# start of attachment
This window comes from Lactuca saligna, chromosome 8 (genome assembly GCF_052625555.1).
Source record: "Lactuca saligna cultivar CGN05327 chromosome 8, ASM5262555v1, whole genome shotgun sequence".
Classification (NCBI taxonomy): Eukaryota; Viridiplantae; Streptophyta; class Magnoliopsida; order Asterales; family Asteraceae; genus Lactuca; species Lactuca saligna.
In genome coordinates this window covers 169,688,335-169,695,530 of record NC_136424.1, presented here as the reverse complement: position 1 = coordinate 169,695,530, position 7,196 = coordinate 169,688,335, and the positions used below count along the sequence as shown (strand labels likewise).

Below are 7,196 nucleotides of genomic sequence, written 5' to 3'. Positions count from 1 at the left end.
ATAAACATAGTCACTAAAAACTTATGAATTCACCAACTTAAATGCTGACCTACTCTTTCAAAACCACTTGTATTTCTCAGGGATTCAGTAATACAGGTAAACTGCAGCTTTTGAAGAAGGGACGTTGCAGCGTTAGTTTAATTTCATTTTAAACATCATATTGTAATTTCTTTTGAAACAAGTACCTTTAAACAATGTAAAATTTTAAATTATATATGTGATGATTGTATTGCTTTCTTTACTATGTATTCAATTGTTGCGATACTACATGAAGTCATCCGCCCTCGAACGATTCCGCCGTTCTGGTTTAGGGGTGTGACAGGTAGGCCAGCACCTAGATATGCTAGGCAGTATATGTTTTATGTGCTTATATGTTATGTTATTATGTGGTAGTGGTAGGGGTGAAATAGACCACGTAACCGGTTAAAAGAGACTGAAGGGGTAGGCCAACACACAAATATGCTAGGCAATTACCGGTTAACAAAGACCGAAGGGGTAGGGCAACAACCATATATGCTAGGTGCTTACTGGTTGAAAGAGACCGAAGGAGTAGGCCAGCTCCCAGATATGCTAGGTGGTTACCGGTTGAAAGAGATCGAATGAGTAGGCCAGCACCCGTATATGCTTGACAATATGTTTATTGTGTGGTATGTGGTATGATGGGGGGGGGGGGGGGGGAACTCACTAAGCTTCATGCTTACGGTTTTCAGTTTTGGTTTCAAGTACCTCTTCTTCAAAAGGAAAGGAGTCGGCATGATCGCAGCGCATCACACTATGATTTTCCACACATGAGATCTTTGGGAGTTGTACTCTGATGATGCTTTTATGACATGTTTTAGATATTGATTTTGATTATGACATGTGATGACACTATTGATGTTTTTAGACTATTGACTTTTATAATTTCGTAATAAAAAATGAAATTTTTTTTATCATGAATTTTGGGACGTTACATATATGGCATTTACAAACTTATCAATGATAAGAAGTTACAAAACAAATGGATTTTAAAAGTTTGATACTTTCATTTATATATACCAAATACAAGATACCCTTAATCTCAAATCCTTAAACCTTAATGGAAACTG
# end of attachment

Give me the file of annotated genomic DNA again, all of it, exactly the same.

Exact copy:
This window comes from Lactuca saligna, chromosome 8 (genome assembly GCF_052625555.1).
Source record: "Lactuca saligna cultivar CGN05327 chromosome 8, ASM5262555v1, whole genome shotgun sequence".
Classification (NCBI taxonomy): Eukaryota; Viridiplantae; Streptophyta; class Magnoliopsida; order Asterales; family Asteraceae; genus Lactuca; species Lactuca saligna.
In genome coordinates this window covers 169,688,335-169,695,530 of record NC_136424.1, presented here as the reverse complement: position 1 = coordinate 169,695,530, position 7,196 = coordinate 169,688,335, and the positions used below count along the sequence as shown (strand labels likewise).

Below are 7,196 nucleotides of genomic sequence, written 5' to 3'. Positions count from 1 at the left end.
ATAAACATAGTCACTAAAAACTTATGAATTCACCAACTTAAATGCTGACCTACTCTTTCAAAACCACTTGTATTTCTCAGGGATTCAGTAATACAGGTAAACTGCAGCTTTTGAAGAAGGGACGTTGCAGCGTTAGTTTAATTTCATTTTAAACATCATATTGTAATTTCTTTTGAAACAAGTACCTTTAAACAATGTAAAATTTTAAATTATATATGTGATGATTGTATTGCTTTCTTTACTATGTATTCAATTGTTGCGATACTACATGAAGTCATCCGCCCTCGAACGATTCCGCCGTTCTGGTTTAGGGGTGTGACAGGTAGGCCAGCACCTAGATATGCTAGGCAGTATATGTTTTATGTGCTTATATGTTATGTTATTATGTGGTAGTGGTAGGGGTGAAATAGACCACGTAACCGGTTAAAAGAGACTGAAGGGGTAGGCCAACACACAAATATGCTAGGCAATTACCGGTTAACAAAGACCGAAGGGGTAGGGCAACAACCATATATGCTAGGTGCTTACTGGTTGAAAGAGACCGAAGGAGTAGGCCAGCTCCCAGATATGCTAGGTGGTTACCGGTTGAAAGAGATCGAATGAGTAGGCCAGCACCCGTATATGCTTGACAATATGTTTATTGTGTGGTATGTGGTATGATGGGGGGGGGGGGGGGGGAACTCACTAAGCTTCATGCTTACGGTTTTCAGTTTTGGTTTCAAGTACCTCTTCTTCAAAAGGAAAGGAGTCGGCATGATCGCAGCGCATCACACTATGATTTTCCACACATGAGATCTTTGGGAGTTGTACTCTGATGATGCTTTTATGACATGTTTTAGATATTGATTTTGATTATGACATGTGATGACACTATTGATGTTTTTAGACTATTGACTTTTATAATTTCGTAATAAAAAATGAAATTTTTTTTATCATGAATTTTGGGACGTTACATATATGGCATTTACAAACTTATCAATGATAAGAAGTTACAAAACAAATGGATTTTAAAAGTTTGATACTTTCATTTATATATACCAAATACAAGATACCCTTAATCTCAAATCCTTAAACCTTAATGGAAACTG